North Korea's Internet Is Back Online After A Nine-Hour Outage From A Suspected Cyber Attack

North Korean leader Kim Jong-un pictured not using the internet. Photo: Getty / File

North Korea’s internet service has been restored after a nine-hour outage that some suspect is in retaliation for its alleged role in the Sony hacking attack.

Dyn Research, an internet research firm, tweeted this chart showing the gap in North Korea’s connection to the rest of the world:

Jim Cowie, Dyn’s chief scientist, said in a blog post that the outage had some of the hallmarks of a cyber attack. “A long pattern of up-and-down connectivity, followed by a total outage, seems consistent with a fragile network under external attack. But it’s also consistent with more common causes, such as power problems,” he said.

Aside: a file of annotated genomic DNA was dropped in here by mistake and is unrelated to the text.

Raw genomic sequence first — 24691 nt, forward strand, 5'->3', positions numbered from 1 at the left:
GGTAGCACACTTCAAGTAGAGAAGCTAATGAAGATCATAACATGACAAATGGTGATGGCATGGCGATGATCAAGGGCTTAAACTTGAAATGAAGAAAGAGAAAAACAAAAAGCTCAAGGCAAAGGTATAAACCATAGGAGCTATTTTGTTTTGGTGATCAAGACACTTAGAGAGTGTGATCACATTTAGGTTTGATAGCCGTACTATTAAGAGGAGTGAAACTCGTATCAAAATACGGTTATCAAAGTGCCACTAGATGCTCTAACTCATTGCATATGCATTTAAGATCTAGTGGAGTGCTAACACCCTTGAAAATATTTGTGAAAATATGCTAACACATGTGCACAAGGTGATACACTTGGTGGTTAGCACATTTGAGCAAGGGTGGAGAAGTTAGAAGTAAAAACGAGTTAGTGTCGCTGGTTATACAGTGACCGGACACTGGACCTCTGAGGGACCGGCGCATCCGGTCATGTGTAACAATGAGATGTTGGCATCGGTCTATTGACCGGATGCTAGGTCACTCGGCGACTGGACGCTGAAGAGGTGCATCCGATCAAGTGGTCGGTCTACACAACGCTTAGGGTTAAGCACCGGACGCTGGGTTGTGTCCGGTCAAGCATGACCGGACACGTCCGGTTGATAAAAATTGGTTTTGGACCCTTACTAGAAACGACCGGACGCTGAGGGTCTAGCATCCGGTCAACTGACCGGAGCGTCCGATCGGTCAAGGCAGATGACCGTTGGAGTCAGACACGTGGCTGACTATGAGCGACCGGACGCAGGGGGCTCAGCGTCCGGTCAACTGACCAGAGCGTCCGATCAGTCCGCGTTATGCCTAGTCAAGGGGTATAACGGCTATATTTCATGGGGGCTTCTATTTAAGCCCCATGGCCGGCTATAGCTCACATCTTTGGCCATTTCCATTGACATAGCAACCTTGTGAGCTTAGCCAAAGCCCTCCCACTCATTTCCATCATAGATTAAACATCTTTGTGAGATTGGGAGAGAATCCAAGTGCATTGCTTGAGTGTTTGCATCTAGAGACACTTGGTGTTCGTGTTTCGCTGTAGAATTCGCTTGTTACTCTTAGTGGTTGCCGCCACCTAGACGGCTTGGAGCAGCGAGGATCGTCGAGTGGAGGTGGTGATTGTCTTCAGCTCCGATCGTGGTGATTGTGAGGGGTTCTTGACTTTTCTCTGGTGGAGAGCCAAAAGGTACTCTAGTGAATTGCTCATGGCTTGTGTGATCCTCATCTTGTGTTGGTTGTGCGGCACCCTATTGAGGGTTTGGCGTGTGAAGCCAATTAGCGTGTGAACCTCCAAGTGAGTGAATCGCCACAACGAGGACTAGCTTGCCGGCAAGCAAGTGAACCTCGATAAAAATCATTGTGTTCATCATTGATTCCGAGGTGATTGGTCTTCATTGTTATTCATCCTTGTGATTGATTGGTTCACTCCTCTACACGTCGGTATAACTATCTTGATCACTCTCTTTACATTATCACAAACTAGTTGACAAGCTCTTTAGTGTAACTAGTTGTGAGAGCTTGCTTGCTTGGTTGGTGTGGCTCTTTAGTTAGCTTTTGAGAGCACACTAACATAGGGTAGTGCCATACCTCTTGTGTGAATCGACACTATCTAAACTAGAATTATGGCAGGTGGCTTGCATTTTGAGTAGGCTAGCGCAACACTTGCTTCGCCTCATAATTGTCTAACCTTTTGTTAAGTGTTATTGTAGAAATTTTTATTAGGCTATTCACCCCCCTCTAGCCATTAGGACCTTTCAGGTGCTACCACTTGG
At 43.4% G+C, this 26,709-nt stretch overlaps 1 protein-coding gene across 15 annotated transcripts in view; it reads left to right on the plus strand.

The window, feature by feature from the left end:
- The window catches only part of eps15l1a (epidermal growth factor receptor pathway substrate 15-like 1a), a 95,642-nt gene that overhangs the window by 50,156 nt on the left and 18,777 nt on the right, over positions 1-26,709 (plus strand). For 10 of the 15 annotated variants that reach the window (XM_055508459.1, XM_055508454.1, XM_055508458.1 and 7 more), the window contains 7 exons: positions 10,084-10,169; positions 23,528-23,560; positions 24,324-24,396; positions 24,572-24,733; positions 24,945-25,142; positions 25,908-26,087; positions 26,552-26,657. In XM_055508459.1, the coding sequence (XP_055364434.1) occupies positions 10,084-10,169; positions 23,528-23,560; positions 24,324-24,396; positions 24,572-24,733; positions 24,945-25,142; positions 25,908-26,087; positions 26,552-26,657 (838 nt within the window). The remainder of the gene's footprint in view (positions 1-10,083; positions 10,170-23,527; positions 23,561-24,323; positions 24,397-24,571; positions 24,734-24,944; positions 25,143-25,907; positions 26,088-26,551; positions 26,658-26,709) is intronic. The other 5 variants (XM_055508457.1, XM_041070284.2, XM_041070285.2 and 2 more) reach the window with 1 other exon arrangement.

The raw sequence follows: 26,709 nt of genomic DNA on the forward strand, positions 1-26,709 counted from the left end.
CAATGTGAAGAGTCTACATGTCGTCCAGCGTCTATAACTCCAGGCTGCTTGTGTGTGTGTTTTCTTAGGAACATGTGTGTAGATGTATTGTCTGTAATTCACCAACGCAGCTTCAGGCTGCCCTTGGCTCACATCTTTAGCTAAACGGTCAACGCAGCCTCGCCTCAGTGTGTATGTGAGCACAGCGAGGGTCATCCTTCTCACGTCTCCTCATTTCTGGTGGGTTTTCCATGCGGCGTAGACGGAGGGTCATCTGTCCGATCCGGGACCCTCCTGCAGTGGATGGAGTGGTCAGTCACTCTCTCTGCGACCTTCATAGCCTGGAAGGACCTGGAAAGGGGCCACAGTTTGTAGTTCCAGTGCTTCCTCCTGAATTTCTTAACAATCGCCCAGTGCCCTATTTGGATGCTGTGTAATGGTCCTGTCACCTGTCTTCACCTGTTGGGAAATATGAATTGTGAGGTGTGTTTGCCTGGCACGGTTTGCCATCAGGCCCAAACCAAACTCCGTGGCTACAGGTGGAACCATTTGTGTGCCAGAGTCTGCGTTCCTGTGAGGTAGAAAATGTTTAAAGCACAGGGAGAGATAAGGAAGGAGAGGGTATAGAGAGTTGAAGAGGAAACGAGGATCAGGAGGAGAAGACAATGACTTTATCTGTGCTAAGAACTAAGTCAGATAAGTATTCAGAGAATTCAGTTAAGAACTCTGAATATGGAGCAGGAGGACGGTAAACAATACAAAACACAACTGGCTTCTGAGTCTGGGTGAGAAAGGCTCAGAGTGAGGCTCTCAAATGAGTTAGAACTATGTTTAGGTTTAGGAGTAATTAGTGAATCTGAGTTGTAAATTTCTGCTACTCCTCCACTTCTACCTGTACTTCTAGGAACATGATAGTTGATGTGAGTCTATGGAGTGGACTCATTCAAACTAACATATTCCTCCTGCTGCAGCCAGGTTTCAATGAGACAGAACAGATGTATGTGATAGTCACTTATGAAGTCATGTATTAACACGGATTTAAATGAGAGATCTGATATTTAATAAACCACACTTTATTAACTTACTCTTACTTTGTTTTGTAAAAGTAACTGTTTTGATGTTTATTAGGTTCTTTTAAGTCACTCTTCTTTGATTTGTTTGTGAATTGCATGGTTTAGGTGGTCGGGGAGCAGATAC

Impoverished North Korea suffers widespread infrastructure problems, including power outages.

Last week, US President Barack Obama said America would look at “proportional responses” following the attack on Sony, which led to a trove of internal emails being made public and led to the company wavering over whether it would release its movie The Interview, scheduled to be in US movie theatres on Christmas Day.

The US suspects North Korea of being behind the Sony attack because of some of the content of the movie, which makes fun of the hermit kingdom.

US officials refused to say if the US was behind the outage. “We aren’t going to discuss, you know, publicly operational details about the possible response options or comment on those kind of reports in anyway except to say that as we implement our responses, some will be seen, some may not be seen,” State Department spokeswoman Marie Harf said.

Earlier today, North Korea issued a lengthy statement denying it was behind the Sony attack but praising the hackers and describing the US as an “ill-famed cesspool of injustice”.

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